Never Too Early (To Talk)

A funny thing has been happening to me since I joined First Round Capital.  People have gotten a lot more self-conscious about sharing their ideas with me.  Several times in the past week, friends of mine and others that I know have hesitated to tell me about a new idea because it "wasn't ready".  The other morning, I ran into an entrepreneur on the subway coming in from Brooklyn and he kept stressing to me how early his idea was and that he wasn't really planning on pitching it to “an investor” that early. 

Getting Feedback

The truth is, you can absolutely never be too early--at least to talk to me personally.  First of all, I'm big on feedback.  I don't think you can innovate in a vacuum.  Ideas need other ideas and feedback to grow.  They're almost like little kids.  Lots of overprotective parents keep their kids from playing in the dirt or playing with too many other kids, so as not to get them sick.  What happens is that they never get exposed to all the other germy little kids and therefore never get the chance to build up any kind of immune resistance.  The kids who play in the dirt almost always wind up getting sick less as they grow up.  Similarly, you can always tell when a startup idea hasn’t been circulated among enough people for feedback. 

Who Else is Out There?

At the same time, there’s a good chance I’ve already spoken to the eight other people thinking about this space.  It’s in your best interest to ask me to put you in touch with them.  They could be potential biz dev partners, competitors about to each your lunch, or even acquirers—you never know.  Whatever the case, it’s better to talk to them as early as possible.

Strike While the Bar is Low

When your idea is half-baked, I’m really not going to expect much.  It makes perfect sense that you have a lot of open questions and unsolved problems when you’re just a few days or weeks into an idea—but it seems worse if you’re “ready” for an investor pitch and you still have them.  Holes and broken demos are fine.  Things always break and you always wind up missing things you needed.  One of the things it’s my job to do is to vet the person and to figure out whether this is the kind of person who can fix things.

I’ve also been there.  I know what it’s like to iterate on a business idea as an entrepreneur.  The early versions of the Path 101 concept look nothing like the eventual product.  That’s what entrepreneurs, at least good ones, should do—pivot and adjust based on market and customer feedback, as well as a internal process of continual improvement.

Is There a Market for This?

Lastly, I think you want to know early on whether or not something seems to be venture fundable.  When you pitch a half baked idea to people who could support you, and they seem to get excited about it, you get an early signal as to how easy or difficult fundraising might be.  If every investor you talk to wants to know who your technical partner is, than maybe it’s an early signal that you need to get one.  That’s better than waiting until your prototype or demo is perfect and then finding out no one really cares that much about your space or the angle you choose to exploit the opportunity.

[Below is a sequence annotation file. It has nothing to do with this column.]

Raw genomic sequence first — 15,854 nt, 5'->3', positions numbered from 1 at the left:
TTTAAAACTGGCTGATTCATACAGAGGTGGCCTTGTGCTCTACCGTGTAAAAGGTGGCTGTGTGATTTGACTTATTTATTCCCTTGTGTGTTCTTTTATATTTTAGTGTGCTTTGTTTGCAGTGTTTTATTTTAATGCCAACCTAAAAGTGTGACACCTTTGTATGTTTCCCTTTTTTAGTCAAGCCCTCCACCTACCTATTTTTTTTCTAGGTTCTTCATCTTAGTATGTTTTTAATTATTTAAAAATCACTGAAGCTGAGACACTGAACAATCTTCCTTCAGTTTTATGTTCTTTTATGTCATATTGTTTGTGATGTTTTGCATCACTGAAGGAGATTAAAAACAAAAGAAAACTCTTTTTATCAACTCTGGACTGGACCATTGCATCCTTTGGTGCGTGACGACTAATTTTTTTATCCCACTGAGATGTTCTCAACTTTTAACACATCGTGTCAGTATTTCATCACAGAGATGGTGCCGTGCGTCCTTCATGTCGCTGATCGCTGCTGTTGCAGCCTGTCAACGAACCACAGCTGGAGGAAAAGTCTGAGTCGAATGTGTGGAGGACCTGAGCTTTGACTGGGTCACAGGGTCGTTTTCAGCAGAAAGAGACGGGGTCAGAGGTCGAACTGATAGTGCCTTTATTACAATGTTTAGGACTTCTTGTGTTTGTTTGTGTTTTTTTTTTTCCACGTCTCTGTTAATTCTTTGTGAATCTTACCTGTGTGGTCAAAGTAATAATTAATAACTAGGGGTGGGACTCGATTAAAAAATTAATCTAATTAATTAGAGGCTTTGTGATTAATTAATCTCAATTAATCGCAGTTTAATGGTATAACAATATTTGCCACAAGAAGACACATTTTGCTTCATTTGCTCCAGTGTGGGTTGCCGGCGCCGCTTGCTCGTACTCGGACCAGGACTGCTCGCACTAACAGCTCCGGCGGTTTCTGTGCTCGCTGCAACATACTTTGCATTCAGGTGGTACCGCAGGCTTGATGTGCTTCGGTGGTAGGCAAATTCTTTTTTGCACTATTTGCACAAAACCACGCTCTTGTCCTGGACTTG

Ignore Me

Of course, if you’re really passionate about an idea, and your early feedback isn’t great, that doesn’t mean you should just drop in and move on to something else.  Sometimes the process of moving forward can help you morph an idea into something disruptive.  Besides, lots of investors initial instincts have proven to be wrong, but it helps to know where the market’s at while you’re building. 

Forward Progress

People tend to think that you only have one chance to pitch an investor, but one of the best things you can do to impress an investor is to meet them very early, and then let them see how your idea morphed over time and how you made progress.  It shows forward momentum and we love it when we see someone three months later come back and say, “Hey, we vetted the idea and we’d like to update you on what we learned and our new approach.”  Plus, if you first came to me before you were even sure if you needed money, how much, etc., then there’s really no way I can turn you down, because you haven’t asked for anything yet.

Idea Theft

Some people don’t want to share their idea early because they’re worried that someone will steal it—especially an investor looking to make money off it.  That notion fails on two accounts.

First, if I had any interest in having a long career in venture capital, which I do, it would absolutely not be in my best interest to steal your idea and give it to someone else, because then I’d basically do irreparable damage to my reputation.  It’s just not worth it, because word travels too fast. 

Second, an idea isn’t really worth anything anyway.  It takes execution to get an idea off the ground, and not only are you probably the one best suited to execute on your own ideas.  Even if they do get stolen, you can out-execute the next person if you put your mind to it anyway.   I can’t think of very many people in online technology who succeeded because they were *first*…   Not Facebook, YouTube, Google, Amazon, etc.  So, there’s really no incentive for me to go stealing early ideas because getting them to someone else to beat you to it doesn’t guarantee success.

So if you’ve got a half assed idea and you want to talk it out, feel free to drop me a line.  Even better, let’s get a couple of other people smarter than us together over lunch to kick the tires and see what’s there.